People increasingly drink less milk. Milk consumption in the U.S. is down 6 percent since 2015, in large part due to increasing interest in lactose-free, dairy-free, and plant-based vegan options. Plus, many have simply decided that milk, like eggs and coffee and anything else that isn't "new and improved" but tastes good, probably isn't good for you.

As a result, an estimated 2,700 family dairy farms went out of business last year. Since 1992 over 90,000 dairy farms have stopped producing milk. 

Less supply means higher wholesale costs. Less demand means lower retail prices. That's why two of America's largest milk producers, Dean Foods and Borden Dairy, have filed for bankruptcy in the last two months.

So yeah: People drink a lot less milk.

Which is too bad, because milk just might be a super food--helping to reduce the risk of heart disease, increased blood pressure, depression, muscle weakness, and headaches. For anyone hoping to make smart decisions, think quickly on their feet, lose or maintain weight, and stay on top of their professional and personal lives--basically everyone--the dairy case standby should make it into your regular rotation.   

Don't believe me? Check these out:

  • A broad range of research shows adults with low vitamin D levels may lose their memories and thinking abilities faster than those with normal vitamin D levels; between 70 and 90 percent of the people studied who suffered from cognitive impairment were also deficient in vitamin D.
  • Low vitamin D levels are linked to various manifestations of degenerative cardiovascular disease, including vascular calcification--basically, mineral deposits that build up on artery walls. (How's that for an icky thought?)
  • Vitamin D deficiency can also increase the risk of chronic headaches. ("Chronic" meaning at least one headache a week, which sounds like a light week for most entrepreneurs.)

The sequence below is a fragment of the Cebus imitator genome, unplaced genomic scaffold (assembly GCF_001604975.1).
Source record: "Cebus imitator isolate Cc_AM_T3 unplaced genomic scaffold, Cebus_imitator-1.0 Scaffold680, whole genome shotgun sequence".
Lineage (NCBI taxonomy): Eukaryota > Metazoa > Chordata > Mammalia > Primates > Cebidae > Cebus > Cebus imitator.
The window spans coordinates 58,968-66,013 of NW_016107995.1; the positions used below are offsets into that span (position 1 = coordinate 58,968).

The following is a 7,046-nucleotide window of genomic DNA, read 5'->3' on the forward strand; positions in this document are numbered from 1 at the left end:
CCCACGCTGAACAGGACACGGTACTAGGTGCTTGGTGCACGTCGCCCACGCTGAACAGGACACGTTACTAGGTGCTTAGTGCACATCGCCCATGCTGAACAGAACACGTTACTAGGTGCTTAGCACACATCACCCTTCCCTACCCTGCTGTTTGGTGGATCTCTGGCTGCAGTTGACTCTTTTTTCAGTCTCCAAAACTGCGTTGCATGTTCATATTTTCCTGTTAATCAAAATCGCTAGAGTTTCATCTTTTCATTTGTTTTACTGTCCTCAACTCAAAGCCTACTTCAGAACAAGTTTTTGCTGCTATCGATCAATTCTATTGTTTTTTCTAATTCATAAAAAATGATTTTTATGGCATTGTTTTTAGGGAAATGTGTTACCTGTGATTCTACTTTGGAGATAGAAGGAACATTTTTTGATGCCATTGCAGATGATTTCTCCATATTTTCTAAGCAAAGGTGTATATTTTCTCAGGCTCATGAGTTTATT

And then there's this: Research shows people who drink more milk lose more weight. People who drank 12 ounces (approximately 1.5 glasses) of milk per day lost 12 pounds at the end of a two-year study; people who drank, at most, half a glass of milk per day only lost 7 pounds. 

Other research shows greater consumption of total dairy products may be important in preventing weight gain in middle-aged and elderly women.

Why? Higher blood levels of vitamin D have been linked with successful weight loss. So has calcium--research shows that approximately half of obese people have significant calcium deficiencies. Some scientists theorize that sufficient calcium reduces the desire for food. (Put another way, if your body senses it needs calcium, it might ramp up your appetite in an effort to overcome that deficiency.)

In a win-win for milk, vitamin D also helps your body absorb calcium.

Granted, you can get vitamin D and calcium from other sources. And it's possible to get too much vitamin D--the Institute of Medicine recommends 4000 IU per day as an upper limit--so taking a supplement with 2,000 IU per day should be plenty, especially since the recommended daily amount is 600 IU. (As always, talk to your doctor for guidance specific to your individual needs.)

Calcium supplements are also widely available; the recommended amount for adults is 1,000 mg per day. For women over 50 and men over 70, the recommend amount increases to 1,200 mg per day. 

But here's the thing: Milk naturally provides a host of essential vitamins and minerals that can help improve your mental and physical performance.

And it can help you lose weight, especially if you drink a glass of skim milk right before you eat, partly filling your stomach and helping you feel full faster. Since we tend to eat for taste, we also tend to eat past the point of feeling full--and that's one reason we put on weight.

All, you might help the nation's remaining family dairy farmers stay in business.

Which, if you like to support other entrepreneurs, could be reason enough to drink a little more milk.